Wall Street and EHR Customer Satisfaction

I was recently reviewing the results of the KLAS 2011 mid-year survey, in which EHR users rated their respective vendors and products. Having spent some time on Wall Street early in my career, I could not help but notice a striking correlation between customer satisfaction and company ownership. The three top-ranked EHR companies—and five of the six top-rated companies—are privately held, while the bottom three—and eight of the nine lowest ranked companies—are publicly traded.

At first, I attributed this finding to sheer coincidence, but as I thought more about it, I realized that the correlation, while striking, is not surprising. Beholden to Wall Street, publicly traded companies seek to satisfy investors with short-term profits. They may be motivated to cut costs to generate higher net income for investors, and their ability to reinvest in ways that will promote future growth can be constrained by these outside interests. One common way to manage costs is to locate support offshore in call centers 8,000 miles away, where technicians read from a script in attempting to answer customers’ questions—cost-saving for sure, but detrimental to customer satisfaction.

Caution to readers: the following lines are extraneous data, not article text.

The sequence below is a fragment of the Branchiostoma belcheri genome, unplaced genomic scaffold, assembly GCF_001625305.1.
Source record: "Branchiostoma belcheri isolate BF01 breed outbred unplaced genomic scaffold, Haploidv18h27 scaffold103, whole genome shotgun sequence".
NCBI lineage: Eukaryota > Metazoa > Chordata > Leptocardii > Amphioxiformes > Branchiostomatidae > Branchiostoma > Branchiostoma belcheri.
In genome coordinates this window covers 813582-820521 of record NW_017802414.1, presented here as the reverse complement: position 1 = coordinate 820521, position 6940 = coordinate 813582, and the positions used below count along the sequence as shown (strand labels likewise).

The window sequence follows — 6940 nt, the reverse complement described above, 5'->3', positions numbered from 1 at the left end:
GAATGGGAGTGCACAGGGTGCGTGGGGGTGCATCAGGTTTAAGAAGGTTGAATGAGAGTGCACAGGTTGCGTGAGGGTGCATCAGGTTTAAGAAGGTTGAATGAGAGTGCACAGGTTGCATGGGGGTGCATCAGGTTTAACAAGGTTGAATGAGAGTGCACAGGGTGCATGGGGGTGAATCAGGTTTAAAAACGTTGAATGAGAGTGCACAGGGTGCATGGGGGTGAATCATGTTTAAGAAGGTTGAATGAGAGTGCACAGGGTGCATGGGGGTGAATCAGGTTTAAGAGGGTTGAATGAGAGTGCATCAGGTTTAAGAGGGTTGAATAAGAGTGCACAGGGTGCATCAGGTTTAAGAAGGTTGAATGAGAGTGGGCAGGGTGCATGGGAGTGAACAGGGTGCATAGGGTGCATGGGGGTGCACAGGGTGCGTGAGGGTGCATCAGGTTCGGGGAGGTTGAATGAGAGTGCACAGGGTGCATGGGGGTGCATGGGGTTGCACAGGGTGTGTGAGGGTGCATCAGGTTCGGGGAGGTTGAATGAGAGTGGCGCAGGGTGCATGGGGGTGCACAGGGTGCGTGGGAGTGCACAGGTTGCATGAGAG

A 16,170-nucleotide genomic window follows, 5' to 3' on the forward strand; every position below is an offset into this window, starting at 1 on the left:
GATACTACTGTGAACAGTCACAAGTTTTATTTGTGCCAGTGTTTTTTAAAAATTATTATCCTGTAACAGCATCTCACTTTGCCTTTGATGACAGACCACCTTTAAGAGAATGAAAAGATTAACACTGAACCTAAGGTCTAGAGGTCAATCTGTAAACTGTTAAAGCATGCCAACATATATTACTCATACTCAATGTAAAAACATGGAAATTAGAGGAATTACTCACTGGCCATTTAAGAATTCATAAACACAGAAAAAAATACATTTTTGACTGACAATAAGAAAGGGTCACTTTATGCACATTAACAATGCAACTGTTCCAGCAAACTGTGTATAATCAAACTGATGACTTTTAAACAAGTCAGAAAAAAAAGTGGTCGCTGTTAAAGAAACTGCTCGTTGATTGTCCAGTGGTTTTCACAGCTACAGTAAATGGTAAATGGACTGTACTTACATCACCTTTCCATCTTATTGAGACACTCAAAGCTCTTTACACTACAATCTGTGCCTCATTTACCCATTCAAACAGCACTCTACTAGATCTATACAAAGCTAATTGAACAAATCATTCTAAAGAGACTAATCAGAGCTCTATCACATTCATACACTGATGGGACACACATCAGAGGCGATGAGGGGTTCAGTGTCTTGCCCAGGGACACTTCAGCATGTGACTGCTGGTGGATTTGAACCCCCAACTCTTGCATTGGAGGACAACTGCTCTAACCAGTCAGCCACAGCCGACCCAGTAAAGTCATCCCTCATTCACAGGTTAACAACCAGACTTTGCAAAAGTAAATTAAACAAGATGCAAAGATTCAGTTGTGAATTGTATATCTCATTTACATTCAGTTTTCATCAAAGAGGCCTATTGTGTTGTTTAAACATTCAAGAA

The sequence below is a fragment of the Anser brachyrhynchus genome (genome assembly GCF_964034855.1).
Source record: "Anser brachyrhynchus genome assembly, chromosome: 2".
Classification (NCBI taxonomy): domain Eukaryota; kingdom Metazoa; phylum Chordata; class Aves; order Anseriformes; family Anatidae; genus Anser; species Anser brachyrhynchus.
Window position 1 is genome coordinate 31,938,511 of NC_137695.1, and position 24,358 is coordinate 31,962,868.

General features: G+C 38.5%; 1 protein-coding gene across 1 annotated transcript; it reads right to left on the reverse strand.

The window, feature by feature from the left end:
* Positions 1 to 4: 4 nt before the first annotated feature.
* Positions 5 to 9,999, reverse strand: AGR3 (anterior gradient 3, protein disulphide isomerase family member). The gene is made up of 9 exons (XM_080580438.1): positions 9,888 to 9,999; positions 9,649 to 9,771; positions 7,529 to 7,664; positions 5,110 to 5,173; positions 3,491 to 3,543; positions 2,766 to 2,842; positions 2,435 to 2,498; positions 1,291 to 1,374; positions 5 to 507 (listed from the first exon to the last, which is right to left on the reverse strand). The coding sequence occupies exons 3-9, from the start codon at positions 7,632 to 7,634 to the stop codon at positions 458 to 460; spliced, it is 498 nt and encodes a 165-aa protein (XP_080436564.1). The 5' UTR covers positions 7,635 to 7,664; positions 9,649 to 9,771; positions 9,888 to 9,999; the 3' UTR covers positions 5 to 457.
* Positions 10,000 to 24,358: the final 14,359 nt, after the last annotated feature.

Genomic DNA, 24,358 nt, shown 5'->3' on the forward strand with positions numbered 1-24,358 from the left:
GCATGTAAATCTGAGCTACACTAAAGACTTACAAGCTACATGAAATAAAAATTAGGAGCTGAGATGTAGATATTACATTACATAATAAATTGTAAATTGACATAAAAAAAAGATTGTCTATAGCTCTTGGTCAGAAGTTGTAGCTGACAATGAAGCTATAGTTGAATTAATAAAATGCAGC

Privately held companies, on the other hand, are accountable first and foremost to their clients. Free to take a long-term view of their business, they invest heavily in research and development. They also invest in their technical support teams—funding adequate staffing levels and ensuring that they receive ongoing training to keep them at the forefront of technology. The result is often lower turnover and a more experienced, higher-quality staff, which in turn results in superior customer service and happy clients.